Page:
Hippocampal neurons are affected by chronic stress and have a high density of cytoplasmic mineralocorticoid and glucocorticoid receptors (MR and GR). Detailed studies on the genomic effects of the stress hormone corticosterone at physiologically relevant concentrations on different steps in synaptic transmission are limited. In this study, we tried to delineate how activation of MR and GR by different concentrations of corticosterone affects synaptic transmission at various levels. The effect of 3-h corticosterone (25, 50, and 100 nM) treatment on depolarization-mediated calcium influx, vesicular release and properties of miniature excitatory post-synaptic currents (mEPSCs) were studied in cultured hippocampal neurons. Activation of MR with 25 nM corticosterone treatment resulted in enhanced depolarization-mediated calcium influx via a transcription-dependent process and increased frequency of mEPSCs with larger amplitude. On the other hand, activation of GR upon 100 nM corticosterone treatment resulted in increase in the rate of vesicular release via the genomic actions of GR. Furthermore, GR activation led to significant increase in the frequency of mEPSCs with larger amplitude and faster decay. Our studies indicate that differential activation of the dual receptor system of MR and GR by corticosterone targets the steps in synaptic transmission differently.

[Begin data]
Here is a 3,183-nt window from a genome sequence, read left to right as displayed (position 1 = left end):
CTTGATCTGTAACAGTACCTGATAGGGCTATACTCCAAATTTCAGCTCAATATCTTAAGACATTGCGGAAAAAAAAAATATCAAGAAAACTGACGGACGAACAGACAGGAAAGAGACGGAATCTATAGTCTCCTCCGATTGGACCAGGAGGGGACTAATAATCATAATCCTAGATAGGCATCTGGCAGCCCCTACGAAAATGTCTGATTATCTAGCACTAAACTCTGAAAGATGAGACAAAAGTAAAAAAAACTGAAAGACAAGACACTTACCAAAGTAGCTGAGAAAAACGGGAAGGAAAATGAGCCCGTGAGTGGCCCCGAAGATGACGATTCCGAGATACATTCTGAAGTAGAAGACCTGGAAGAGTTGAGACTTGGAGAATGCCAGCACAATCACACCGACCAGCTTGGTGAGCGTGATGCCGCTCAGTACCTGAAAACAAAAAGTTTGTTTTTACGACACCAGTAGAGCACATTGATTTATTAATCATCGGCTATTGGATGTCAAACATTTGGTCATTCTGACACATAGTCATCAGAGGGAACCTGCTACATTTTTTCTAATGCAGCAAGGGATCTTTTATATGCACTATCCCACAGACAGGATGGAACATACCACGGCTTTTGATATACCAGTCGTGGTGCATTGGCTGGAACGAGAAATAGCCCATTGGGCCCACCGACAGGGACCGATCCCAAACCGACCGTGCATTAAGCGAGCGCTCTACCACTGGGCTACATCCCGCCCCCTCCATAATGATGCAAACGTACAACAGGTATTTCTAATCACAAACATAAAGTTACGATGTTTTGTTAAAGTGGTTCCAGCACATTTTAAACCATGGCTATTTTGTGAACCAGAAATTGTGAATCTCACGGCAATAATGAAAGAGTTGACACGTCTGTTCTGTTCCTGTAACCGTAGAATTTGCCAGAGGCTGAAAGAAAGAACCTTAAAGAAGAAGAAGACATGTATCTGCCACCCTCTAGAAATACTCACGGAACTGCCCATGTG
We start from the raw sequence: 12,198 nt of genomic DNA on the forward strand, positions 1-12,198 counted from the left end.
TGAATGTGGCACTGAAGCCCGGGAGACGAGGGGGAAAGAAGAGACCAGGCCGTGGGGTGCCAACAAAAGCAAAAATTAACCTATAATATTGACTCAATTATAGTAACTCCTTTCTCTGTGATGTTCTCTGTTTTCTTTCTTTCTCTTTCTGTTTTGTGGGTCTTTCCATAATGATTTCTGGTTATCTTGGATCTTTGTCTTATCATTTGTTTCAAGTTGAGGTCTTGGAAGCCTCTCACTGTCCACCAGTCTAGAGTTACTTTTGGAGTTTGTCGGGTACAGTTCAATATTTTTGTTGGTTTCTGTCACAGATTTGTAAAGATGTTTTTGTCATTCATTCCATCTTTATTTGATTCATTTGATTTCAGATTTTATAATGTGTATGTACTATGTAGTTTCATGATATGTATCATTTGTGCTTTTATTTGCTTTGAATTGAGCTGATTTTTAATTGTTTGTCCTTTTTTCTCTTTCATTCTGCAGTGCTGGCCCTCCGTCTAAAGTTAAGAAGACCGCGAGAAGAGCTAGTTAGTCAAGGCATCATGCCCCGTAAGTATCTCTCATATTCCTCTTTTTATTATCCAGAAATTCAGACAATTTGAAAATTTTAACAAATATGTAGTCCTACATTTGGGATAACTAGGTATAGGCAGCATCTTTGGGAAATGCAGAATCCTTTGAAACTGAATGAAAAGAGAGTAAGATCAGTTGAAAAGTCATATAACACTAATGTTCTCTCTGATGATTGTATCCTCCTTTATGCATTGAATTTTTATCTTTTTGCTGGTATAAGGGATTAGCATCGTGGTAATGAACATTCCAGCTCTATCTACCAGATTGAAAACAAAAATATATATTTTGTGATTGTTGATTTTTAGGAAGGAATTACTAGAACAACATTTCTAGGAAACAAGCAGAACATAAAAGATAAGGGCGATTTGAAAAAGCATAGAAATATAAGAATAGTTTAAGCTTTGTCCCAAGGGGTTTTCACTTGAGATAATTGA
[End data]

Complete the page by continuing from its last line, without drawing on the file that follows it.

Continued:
The stress hormone corticosterone has multiple effects on neuronal physiology and function. In this study we show corticosterone differentially targets the steps of synaptic transmission depending on the genomic effects of its cognate receptors namely mineralocorticoid and glucocorticoid receptors (MR and GR), within its physiological range. Increasing concentrations of corticosterone enhanced synaptic transmission at distinct levels.